The Titanic sank in very deep water, which made it very difficult to locate the wreckage. It wasn't discovered until 1985, when Robert Ballard finally located it off the coast of Newfoundland.
If you want to see the wreckage of the Titanic with your own eyes, you can. Assuming you have $59,000 to spare. A private company called Deep Ocean Expeditions will take you down there if you book a trip.
This man, named Clive Palmer, is making a full-scale replica of the Titanic. Its name? Titanic II. Want to take a ride? No?
The richest passenger aboard the Titanic on its maiden voyage was John Jacob Astor IV. Astor was worth an estimated $85 million, about two billion in modern dollars. He died in the sinking, while helping put his pregnant wife on a lifeboat. The wife survived.
Many well-known figures of the day purchased tickets for the voyage that they thankfully never redeemed. J.P. Morgan, famous robber baron, held a ticket. So did Alfred Gwynne Vanderbilt, Guglielmo Marconi (the guy who invented the radio telegraph) and Milton S. Hershey, founder of Hershey's chocolate.
George Washington Vanderbilt II, grandson of Cornelius Vanderbilt and heir to the family fortune, was originally supposed to be aboard the Titanic. When a friend of his aired concerns about problems with the ship, Vanderbilt changed his mind. Good thing he did.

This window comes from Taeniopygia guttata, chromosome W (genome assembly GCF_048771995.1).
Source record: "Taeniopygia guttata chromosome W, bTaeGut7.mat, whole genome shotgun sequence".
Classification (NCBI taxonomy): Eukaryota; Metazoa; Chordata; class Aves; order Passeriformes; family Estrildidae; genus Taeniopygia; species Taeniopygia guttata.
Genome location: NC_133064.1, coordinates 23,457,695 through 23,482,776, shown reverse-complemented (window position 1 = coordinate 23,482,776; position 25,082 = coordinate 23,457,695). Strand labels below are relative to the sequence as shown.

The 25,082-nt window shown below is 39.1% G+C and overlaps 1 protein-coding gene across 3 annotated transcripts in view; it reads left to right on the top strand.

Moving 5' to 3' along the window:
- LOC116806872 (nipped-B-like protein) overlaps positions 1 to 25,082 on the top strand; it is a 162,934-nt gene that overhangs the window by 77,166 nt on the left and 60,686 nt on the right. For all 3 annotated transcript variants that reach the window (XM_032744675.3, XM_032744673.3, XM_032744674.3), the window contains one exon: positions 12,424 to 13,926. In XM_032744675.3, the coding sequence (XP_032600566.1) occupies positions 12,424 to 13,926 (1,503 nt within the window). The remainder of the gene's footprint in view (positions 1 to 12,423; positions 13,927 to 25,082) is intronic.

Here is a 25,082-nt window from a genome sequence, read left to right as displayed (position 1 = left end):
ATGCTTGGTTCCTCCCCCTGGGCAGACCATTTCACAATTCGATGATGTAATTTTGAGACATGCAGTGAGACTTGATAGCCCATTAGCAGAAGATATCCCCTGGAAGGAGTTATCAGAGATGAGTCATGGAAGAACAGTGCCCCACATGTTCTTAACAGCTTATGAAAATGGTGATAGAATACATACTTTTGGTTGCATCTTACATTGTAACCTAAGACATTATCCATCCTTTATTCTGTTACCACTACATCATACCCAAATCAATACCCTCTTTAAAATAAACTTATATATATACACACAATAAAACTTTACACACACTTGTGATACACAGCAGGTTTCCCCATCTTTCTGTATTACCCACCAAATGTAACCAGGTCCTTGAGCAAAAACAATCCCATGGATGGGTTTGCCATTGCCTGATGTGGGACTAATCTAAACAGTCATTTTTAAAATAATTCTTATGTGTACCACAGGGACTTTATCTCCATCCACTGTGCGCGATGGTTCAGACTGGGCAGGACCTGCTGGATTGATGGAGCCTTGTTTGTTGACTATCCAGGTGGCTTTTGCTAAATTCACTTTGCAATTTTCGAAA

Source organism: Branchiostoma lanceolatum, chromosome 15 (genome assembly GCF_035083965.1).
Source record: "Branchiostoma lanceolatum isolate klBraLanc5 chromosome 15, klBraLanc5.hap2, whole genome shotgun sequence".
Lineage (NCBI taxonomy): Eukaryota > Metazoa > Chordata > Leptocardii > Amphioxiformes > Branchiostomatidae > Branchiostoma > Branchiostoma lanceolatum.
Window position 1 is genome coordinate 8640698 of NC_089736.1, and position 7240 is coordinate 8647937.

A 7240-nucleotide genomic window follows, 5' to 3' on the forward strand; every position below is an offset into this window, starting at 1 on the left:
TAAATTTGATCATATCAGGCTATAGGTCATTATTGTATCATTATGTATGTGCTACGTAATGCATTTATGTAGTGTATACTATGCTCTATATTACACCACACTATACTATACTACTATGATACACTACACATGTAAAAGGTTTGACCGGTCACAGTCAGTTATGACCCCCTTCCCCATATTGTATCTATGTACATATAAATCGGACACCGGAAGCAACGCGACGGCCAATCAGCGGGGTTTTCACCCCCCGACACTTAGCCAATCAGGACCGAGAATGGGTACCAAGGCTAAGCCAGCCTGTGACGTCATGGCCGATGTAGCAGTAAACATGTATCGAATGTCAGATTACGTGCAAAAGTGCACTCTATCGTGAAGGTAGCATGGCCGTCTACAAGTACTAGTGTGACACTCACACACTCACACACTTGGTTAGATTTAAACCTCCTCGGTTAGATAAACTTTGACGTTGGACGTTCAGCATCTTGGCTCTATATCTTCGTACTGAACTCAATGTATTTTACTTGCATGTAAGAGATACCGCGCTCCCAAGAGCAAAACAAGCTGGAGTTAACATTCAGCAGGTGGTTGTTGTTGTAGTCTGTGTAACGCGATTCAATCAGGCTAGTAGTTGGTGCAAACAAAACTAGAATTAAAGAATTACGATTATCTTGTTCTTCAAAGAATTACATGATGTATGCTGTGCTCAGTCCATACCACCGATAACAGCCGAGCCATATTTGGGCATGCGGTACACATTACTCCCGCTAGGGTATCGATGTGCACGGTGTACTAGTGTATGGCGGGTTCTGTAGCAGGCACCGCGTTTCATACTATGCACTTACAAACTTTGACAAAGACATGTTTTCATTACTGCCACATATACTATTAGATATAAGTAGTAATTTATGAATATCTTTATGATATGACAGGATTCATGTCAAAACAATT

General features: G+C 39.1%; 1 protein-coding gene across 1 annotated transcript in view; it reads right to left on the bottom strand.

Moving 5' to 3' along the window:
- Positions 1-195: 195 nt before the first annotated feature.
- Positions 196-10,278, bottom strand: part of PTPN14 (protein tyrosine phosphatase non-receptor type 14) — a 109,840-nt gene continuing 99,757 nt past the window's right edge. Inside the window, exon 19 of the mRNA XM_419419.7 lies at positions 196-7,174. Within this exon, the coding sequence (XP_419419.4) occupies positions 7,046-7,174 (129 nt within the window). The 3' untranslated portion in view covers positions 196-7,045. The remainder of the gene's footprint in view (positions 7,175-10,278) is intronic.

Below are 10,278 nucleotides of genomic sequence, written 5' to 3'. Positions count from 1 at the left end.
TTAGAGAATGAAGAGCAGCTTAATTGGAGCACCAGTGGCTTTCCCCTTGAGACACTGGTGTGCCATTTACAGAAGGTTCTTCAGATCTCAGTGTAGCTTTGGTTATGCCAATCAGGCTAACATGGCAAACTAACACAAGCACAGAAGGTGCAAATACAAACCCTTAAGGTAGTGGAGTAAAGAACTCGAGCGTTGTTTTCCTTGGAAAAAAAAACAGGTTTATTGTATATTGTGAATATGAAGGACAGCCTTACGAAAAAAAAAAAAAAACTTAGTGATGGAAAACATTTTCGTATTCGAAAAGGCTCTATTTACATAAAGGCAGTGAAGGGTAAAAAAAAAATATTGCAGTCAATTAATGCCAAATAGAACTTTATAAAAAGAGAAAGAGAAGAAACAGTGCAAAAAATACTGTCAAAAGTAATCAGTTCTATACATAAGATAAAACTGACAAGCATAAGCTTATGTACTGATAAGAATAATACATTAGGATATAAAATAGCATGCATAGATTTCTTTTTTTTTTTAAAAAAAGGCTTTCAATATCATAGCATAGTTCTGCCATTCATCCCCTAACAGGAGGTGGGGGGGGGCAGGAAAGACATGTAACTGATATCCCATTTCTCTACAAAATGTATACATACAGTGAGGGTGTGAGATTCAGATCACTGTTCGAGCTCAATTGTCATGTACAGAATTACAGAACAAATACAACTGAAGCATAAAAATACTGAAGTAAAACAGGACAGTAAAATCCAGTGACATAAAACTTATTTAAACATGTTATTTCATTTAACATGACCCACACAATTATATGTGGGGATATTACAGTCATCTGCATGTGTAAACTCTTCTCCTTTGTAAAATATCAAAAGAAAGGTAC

Author Theodore Dreiser was also supposed to be onboard the Titanic. After its sinking, he wrote, "To think of a ship as immense as the Titanic, new and bright, sinking in endless fathoms of water. And the two thousand passengers routed like rats from their berths only to float helplessly in miles of water, praying and crying!"
Henry Clay Frick, famous steel magnate, was also supposed to board the Titanic. Before the voyage, Frick's wife twisted her ankle. They decided not to take the trip due to her injury.
Guglielmo Marconi, inventor of the radio telegraph and winner of the Nobel Prize, was supposed to be on the Titanic. However, he decided to switch to the Lusitania instead. It proved an extremely good decision.
The Titanic cost about $7,500,00 to build. It was not only the largest ship in the world, it was also one of the most expensive. Twenty horses were needed just to transport the anchor. Two workers also died in the construction of the ship.
The Titanic sent out a distress signal that was actually received by another ship called the SS Californian. The Californian, for some reason, chose not to respond. It came under intense criticism and was then sunk by a German submarine three years later.
There was originally supposed to be a lifeboat drill on April 14. However, for unknown reasons, it was canceled. Had they conducted the drill, they may have realized just how inadequate they were to handle the passengers in event of a disaster.